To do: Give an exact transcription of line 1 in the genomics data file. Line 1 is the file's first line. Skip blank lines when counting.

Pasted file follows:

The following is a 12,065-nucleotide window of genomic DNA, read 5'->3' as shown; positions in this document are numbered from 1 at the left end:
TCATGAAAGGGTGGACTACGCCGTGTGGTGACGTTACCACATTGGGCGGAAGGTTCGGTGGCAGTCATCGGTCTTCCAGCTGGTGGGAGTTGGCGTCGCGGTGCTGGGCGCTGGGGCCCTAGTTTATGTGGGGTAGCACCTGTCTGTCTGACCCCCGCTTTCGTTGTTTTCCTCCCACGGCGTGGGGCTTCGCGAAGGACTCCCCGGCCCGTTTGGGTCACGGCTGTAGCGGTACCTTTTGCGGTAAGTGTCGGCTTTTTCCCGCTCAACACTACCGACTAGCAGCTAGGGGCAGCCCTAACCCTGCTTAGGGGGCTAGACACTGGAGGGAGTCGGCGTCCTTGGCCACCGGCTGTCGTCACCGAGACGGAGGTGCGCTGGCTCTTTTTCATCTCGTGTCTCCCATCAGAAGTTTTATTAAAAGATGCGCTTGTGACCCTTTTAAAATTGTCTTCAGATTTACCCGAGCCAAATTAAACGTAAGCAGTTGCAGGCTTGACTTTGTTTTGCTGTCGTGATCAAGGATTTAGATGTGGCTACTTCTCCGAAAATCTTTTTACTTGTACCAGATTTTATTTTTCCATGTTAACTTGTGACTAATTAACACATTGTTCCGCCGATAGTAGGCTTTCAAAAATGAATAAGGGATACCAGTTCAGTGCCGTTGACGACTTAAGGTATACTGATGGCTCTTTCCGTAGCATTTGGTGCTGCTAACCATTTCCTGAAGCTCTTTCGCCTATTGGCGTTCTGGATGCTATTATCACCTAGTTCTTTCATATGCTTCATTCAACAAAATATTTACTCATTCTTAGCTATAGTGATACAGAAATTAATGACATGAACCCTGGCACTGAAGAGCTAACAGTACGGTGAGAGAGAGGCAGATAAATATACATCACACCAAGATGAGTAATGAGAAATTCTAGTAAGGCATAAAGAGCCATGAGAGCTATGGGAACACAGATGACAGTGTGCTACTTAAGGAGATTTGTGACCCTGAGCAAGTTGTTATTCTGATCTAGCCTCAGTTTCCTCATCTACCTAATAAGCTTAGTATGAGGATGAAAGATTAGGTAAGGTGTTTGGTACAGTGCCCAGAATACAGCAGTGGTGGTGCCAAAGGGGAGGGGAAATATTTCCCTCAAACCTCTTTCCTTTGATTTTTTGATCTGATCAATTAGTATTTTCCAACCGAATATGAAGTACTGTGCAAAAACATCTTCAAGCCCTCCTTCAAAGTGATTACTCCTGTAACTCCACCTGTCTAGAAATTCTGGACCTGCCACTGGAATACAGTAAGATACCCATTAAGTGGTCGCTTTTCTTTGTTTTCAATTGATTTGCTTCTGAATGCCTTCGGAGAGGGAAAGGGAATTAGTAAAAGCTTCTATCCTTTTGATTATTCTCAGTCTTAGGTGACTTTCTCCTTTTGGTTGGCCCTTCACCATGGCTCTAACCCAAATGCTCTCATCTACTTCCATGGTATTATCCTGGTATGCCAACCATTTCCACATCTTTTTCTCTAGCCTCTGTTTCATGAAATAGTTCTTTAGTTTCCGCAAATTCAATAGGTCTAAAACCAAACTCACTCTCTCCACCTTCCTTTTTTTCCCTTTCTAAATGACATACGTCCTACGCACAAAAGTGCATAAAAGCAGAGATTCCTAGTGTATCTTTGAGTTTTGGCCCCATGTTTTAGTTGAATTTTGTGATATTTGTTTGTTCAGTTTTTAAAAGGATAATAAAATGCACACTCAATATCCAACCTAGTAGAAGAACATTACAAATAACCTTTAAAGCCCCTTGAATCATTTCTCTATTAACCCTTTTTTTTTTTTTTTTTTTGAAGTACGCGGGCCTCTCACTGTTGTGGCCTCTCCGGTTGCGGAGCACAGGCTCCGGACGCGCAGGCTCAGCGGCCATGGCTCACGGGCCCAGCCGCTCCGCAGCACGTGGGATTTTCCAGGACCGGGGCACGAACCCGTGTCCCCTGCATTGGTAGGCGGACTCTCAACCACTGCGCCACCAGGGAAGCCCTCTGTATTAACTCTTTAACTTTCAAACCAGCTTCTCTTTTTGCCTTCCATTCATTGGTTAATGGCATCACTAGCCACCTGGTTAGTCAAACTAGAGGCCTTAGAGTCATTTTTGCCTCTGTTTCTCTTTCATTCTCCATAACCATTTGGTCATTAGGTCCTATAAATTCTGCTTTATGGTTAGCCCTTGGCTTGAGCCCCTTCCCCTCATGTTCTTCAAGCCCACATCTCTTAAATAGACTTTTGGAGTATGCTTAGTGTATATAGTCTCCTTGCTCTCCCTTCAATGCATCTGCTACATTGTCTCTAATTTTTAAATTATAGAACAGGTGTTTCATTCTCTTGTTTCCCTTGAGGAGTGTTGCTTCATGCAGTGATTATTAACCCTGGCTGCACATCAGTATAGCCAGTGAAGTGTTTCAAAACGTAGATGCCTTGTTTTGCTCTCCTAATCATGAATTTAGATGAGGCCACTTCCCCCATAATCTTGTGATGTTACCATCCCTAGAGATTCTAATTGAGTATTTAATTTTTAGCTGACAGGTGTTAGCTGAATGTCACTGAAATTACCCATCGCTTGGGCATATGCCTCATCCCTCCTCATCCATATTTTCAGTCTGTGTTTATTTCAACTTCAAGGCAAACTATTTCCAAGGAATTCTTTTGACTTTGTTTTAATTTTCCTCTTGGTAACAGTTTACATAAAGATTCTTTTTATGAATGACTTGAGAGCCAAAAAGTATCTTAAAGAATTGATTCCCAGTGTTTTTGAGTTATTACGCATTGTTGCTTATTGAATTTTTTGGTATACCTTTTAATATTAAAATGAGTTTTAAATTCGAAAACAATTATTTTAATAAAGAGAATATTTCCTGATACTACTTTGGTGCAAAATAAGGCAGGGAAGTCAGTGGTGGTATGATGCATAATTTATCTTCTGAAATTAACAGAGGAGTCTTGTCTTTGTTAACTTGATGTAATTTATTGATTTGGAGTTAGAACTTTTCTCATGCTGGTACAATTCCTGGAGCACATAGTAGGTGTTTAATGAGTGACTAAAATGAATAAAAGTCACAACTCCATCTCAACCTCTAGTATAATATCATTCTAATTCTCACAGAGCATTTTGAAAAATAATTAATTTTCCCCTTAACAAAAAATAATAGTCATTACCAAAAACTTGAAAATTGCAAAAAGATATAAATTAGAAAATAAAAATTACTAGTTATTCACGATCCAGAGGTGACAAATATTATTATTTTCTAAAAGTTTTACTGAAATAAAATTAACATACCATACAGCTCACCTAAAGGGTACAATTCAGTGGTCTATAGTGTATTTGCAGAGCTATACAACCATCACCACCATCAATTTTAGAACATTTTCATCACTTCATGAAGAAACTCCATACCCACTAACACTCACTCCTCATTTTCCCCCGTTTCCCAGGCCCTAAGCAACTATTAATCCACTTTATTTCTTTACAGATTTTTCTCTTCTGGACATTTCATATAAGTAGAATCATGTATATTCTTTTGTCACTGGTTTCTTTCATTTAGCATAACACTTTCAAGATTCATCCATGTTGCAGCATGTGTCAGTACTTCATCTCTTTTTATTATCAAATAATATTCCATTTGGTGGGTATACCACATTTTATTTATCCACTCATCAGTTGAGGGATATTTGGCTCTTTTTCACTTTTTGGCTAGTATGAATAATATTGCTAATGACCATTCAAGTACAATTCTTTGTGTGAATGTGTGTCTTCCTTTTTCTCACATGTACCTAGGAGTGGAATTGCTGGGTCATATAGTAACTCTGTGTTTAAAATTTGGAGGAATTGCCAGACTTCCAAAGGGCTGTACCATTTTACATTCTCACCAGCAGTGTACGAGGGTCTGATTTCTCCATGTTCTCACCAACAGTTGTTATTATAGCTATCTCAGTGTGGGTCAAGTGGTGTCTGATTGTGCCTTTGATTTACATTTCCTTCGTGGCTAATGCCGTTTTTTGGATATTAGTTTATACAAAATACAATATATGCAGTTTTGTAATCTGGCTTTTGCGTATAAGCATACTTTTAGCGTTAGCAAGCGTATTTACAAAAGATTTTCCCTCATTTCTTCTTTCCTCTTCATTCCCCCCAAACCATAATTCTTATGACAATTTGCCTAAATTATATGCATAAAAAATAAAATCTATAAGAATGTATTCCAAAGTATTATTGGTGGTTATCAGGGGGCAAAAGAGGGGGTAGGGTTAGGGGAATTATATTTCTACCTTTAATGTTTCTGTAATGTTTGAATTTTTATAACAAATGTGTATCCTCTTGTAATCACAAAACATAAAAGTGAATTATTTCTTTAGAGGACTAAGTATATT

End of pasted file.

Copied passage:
The following is a 12,065-nucleotide window of genomic DNA, read 5'->3' as shown; positions in this document are numbered from 1 at the left end: